296 pages | 17 B/W Illus.
This first in-depth study of women’s politeness examines the complex relationship individuals had with the discursive ideals of polite femininity. Contextualising women’s autobiographical writings (journals and letters) with a wide range of eighteenth-century printed didactic material, it analyses the tensions between politeness discourse which aimed to regulate acceptable feminine identities and women’s possibilities to resist this disciplinary regime. Ylivuori focuses on the central role the female body played as both the means through which individuals actively fashioned themselves as polite and feminine, and the supposedly truthful expression of their inner status of polite femininity.
1. Framing the Stage: Politeness and the Body
2. Gendered Politeness and Power
3. Hypocrisy and Strategic Dissimulation
4. Playing with Public and Private
5. Multiple Identities
6. Discipline and Subversion
The long eighteenth century sits as a pivotal point between the early-modern and modern worlds. By actively encouraging an international focus for the series over all, both in terms of wide-ranging geographical topics and authorial locations, the series aims to feature cutting-edge research from established and recent scholars, and capitalize on the breadth of themes and topics that new approaches to research in the period reveal. This series provides a forum for recent and established historians to present new research and explore fresh approaches to culture and society in the long eighteenth century. As a crucial period of transition, the period saw developments that shaped perceptions of the place of the individual and the collective in the construction of the modern world. Eighteenth-Century Cultures and Societies is a series that is globally ambitious in scope and broad in its desire to publish cutting-edge research that takes an innovative, multi-vocal and increasingly holistic approach to the period. The series will be particularly sensitive to questions of gender and class, but aims to embrace and explore a variety of fresh approaches and methodologies.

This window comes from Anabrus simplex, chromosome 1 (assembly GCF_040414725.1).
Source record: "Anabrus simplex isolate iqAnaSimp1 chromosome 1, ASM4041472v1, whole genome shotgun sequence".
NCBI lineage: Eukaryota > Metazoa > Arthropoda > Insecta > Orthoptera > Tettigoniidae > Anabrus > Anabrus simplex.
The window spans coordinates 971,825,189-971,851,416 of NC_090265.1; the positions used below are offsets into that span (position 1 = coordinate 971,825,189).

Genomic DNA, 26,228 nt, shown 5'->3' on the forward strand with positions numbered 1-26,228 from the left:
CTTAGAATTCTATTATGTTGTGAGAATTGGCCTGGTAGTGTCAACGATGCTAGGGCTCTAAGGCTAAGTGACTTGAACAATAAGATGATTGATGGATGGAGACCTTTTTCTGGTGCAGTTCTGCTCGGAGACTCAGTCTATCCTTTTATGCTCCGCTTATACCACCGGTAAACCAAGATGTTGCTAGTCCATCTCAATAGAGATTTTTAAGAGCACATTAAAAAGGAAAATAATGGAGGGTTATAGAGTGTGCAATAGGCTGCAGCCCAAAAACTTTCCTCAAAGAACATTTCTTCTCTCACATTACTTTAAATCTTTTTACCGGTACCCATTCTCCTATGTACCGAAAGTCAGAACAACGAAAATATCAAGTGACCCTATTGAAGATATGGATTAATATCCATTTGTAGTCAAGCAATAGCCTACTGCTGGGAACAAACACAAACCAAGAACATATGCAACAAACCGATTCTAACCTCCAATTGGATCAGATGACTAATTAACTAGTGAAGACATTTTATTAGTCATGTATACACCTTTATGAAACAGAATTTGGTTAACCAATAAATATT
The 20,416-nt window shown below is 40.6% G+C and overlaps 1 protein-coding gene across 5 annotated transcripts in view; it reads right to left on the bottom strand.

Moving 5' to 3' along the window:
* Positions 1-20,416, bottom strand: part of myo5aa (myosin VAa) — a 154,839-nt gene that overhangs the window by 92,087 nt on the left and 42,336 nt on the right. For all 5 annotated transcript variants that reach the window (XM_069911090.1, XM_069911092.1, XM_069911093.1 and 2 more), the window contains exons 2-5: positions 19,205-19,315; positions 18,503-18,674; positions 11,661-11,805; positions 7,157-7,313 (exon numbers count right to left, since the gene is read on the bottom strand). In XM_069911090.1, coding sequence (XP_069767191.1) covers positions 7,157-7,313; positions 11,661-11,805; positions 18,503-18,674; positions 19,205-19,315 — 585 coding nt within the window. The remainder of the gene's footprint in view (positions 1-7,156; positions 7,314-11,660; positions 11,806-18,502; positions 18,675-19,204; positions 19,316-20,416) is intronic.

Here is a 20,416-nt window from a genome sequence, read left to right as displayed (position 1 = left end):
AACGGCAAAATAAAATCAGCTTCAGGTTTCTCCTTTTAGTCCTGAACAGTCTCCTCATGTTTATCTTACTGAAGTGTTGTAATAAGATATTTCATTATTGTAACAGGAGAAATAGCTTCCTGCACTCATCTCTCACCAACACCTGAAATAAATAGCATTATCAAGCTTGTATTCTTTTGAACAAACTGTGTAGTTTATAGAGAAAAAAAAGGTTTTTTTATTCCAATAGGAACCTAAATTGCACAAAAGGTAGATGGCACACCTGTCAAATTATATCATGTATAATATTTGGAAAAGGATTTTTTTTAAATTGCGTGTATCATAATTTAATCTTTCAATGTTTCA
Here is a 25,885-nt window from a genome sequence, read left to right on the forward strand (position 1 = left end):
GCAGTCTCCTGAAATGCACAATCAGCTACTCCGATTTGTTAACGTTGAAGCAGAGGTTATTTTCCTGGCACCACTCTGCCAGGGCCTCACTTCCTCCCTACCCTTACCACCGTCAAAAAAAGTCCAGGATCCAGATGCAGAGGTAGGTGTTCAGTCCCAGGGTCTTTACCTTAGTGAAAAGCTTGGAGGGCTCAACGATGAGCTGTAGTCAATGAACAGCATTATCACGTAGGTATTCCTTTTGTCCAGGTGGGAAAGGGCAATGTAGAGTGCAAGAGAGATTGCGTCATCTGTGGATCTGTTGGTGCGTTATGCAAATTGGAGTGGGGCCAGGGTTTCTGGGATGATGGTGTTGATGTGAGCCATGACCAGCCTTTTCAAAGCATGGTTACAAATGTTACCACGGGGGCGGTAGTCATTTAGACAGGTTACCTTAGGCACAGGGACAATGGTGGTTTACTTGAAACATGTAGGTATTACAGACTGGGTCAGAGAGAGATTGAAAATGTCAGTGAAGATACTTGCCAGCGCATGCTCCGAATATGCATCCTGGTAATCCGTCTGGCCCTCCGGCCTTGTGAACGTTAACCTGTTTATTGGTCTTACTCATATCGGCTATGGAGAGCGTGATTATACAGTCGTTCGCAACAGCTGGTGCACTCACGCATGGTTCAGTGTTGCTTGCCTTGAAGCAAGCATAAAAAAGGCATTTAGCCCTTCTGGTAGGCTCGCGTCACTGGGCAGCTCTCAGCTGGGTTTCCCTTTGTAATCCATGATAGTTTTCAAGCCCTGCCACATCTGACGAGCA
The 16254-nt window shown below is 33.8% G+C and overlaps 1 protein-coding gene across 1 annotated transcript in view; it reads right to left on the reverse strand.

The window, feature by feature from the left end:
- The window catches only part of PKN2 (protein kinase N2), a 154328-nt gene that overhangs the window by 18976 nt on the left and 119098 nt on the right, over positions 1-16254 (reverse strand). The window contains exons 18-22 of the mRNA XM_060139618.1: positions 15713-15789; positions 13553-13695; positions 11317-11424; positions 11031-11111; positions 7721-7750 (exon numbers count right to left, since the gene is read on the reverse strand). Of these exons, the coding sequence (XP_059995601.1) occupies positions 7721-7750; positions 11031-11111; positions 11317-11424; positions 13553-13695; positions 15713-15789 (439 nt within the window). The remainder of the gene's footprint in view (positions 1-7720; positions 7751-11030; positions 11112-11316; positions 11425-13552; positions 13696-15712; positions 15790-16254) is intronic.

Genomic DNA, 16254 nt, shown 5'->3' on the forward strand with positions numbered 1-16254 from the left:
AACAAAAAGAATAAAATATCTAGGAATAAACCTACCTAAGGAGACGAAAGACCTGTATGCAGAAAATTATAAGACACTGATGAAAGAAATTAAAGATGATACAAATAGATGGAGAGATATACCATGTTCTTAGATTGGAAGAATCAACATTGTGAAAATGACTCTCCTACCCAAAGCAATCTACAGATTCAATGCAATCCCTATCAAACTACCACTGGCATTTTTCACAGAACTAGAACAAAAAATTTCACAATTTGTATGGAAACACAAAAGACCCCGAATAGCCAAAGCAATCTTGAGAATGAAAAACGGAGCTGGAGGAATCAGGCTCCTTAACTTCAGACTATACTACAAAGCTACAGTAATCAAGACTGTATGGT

This series wishes to become the first point of call for scholars and students interested in this period by capturing, promoting and disseminating exciting new socio-cultural research. The editors seek proposals for book-length studies from individual or multiple authors that focus on aspects of British, European or transnational culture and society for the period c.1680–1850. While proposals for regional/national case studies are welcome, all authors in the series will be expected to situate their research, historically and historiographically, in a wider international framework in order to ensure that it is accessible to students as well as scholars. Theoretically informed research will need to be presented clearly and accessibly. We envision volumes of 90,000–120,000 words in length (inclusive) and illustrated with c.15 – 20 images.
Elaine Chalus: E.H.Chalus@liverpool.ac.uk
Deborah Simonton: email@example.com